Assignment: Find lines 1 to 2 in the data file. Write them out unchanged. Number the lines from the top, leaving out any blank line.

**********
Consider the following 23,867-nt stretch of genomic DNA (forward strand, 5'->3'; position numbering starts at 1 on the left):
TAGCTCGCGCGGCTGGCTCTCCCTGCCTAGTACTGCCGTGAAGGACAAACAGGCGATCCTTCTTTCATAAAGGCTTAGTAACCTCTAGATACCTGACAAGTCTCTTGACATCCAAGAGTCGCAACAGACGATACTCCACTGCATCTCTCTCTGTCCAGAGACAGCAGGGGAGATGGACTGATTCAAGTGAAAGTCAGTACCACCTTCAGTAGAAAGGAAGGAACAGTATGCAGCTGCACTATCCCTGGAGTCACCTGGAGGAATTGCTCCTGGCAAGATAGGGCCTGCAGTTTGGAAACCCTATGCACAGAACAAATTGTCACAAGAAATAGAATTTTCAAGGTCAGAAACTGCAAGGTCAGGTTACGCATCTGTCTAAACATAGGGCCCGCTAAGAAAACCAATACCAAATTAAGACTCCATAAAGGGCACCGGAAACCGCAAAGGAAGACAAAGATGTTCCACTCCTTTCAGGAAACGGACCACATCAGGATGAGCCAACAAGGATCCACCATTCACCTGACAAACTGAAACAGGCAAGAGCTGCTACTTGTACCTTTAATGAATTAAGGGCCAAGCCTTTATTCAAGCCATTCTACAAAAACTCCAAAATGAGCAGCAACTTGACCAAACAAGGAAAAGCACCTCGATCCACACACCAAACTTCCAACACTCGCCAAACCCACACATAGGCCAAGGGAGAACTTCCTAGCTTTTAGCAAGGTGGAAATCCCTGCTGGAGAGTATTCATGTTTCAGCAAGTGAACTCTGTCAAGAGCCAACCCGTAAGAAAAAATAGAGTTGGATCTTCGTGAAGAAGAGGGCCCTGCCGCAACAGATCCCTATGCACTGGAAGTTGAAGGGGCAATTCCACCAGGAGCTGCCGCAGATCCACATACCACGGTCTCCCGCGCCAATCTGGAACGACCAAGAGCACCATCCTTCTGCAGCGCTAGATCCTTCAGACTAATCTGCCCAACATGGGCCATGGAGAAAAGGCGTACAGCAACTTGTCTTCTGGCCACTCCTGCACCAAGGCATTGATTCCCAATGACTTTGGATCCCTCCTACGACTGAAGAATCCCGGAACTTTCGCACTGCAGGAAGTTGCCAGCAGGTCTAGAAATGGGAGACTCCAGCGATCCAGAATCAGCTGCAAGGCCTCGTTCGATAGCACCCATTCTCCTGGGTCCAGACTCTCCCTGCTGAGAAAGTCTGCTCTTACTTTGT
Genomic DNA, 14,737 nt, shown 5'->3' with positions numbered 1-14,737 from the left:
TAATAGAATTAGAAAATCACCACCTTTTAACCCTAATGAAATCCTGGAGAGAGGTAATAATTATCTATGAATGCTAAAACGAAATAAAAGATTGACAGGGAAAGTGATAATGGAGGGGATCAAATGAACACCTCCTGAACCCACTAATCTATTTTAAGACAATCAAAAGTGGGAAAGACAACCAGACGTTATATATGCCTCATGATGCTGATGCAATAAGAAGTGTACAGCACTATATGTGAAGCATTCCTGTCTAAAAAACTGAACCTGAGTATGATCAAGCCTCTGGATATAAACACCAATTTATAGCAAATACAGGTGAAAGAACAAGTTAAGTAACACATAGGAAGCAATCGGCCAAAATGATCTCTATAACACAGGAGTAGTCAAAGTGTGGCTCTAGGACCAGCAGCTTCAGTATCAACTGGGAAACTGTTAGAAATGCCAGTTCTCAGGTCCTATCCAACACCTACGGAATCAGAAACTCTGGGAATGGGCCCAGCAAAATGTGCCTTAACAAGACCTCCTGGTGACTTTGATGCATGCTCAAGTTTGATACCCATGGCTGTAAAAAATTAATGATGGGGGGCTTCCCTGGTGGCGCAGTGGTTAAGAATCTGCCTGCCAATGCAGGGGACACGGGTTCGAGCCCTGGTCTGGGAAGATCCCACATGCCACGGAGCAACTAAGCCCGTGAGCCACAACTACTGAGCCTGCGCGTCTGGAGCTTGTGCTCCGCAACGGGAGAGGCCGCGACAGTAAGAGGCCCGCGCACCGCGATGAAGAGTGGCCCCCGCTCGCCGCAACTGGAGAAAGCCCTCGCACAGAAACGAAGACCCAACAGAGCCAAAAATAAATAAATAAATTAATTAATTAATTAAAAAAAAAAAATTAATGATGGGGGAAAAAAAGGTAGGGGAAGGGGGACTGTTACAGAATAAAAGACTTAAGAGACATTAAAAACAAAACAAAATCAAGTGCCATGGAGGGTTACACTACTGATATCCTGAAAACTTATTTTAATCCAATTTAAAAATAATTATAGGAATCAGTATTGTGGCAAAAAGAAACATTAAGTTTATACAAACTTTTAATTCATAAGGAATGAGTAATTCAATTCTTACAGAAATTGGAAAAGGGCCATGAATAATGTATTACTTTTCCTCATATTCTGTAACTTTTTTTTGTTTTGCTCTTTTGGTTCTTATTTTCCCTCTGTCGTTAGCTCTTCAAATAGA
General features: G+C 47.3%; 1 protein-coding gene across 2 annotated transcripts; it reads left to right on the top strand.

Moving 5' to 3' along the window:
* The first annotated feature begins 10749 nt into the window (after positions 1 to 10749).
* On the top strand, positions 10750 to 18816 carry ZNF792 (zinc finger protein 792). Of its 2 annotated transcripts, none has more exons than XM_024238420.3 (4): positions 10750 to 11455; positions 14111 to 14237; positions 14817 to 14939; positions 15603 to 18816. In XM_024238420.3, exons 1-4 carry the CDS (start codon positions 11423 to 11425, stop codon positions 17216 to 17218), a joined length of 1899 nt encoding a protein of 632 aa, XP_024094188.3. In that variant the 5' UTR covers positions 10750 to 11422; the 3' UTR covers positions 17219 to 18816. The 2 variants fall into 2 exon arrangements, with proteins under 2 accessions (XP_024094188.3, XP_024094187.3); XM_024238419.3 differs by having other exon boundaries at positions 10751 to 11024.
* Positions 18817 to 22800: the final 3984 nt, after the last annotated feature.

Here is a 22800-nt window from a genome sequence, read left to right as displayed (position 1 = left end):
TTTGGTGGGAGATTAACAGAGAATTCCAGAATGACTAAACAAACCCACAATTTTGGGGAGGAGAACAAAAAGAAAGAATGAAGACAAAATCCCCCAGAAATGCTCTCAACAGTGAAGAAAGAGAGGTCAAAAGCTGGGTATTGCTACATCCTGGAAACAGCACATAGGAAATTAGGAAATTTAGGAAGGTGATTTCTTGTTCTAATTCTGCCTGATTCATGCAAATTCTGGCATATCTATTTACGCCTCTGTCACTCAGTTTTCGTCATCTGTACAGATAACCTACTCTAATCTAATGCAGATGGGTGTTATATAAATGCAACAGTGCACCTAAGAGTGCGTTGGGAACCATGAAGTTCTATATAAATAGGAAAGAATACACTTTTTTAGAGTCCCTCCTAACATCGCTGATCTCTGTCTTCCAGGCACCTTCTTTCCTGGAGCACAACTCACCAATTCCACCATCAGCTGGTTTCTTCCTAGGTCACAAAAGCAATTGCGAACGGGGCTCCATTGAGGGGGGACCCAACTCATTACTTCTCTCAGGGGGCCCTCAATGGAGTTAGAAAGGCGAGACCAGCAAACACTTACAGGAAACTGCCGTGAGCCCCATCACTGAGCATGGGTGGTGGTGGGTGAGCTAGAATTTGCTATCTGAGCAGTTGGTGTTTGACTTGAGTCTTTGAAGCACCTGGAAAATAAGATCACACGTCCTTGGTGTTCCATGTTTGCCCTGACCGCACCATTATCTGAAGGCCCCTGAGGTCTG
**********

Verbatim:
Consider the following 23,867-nt stretch of genomic DNA (forward strand, 5'->3'; position numbering starts at 1 on the left):
TAGCTCGCGCGGCTGGCTCTCCCTGCCTAGTACTGCCGTGAAGGACAAACAGGCGATCCTTCTTTCATAAAGGCTTAGTAACCTCTAGATACCTGACAAGTCTCTTGACATCCAAGAGTCGCAACAGACGATACTCCACTGCATCTCTCTCTGTCCAGAGACAGCAGGGGAGATGGACTGATTCAAGTGAAAGTCAGTACCACCTTCAGTAGAAAGGAAGGAACAGTATGCAGCTGCACTATCCCTGGAGTCACCTGGAGGAATTGCTCCTGGCAAGATAGGGCCTGCAGTTTGGAAACCCTATGCACAGAACAAATTGTCACAAGAAATAGAATTTTCAAGGTCAGAAACTGCAAGGTCAGGTTACGCATCTGTCTAAACATAGGGCCCGCTAAGAAAACCAATACCAAATTAAGACTCCATAAAGGGCACCGGAAACCGCAAAGGAAGACAAAGATGTTCCACTCCTTTCAGGAAACGGACCACATCAGGATGAGCCAACAAGGATCCACCATTCACCTGACAAACTGAAACAGGCAAGAGCTGCTACTTGTACCTTTAATGAATTAAGGGCCAAGCCTTTATTCAAGCCATTCTACAAAAACTCCAAAATGAGCAGCAACTTGACCAAACAAGGAAAAGCACCTCGATCCACACACCAAACTTCCAACACTCGCCAAACCCACACATAGGCCAAGGGAGAACTTCCTAGCTTTTAGCAAGGTGGAAATCCCTGCTGGAGAGTATTCATGTTTCAGCAAGTGAACTCTGTCAAGAGCCAACCCGTAAGAAAAAATAGAGTTGGATCTTCGTGAAGAAGAGGGCCCTGCCGCAACAGATCCCTATGCACTGGAAGTTGAAGGGGCAATTCCACCAGGAGCTGCCGCAGATCCACATACCACGGTCTCCCGCGCCAATCTGGAACGACCAAGAGCACCATCCTTCTGCAGCGCTAGATCCTTCAGACTAATCTGCCCAACATGGGCCATGGAGAAAAGGCGTACAGCAACTTGTCTTCTGGCCACTCCTGCACCAAGGCATTGATTCCCAATGACTTTGGATCCCTCCTACGACTGAAGAATCCCGGAACTTTCGCACTGCAGGAAGTTGCCAGCAGGTCTAGAAATGGGAGACTCCAGCGATCCAGAATCAGCTGCAAGGCCTCGTTCGATAGCACCCATTCTCCTGGGTCCAGACTCTCCCTGCTGAGAAAGTCTGCTCTTACTTTGT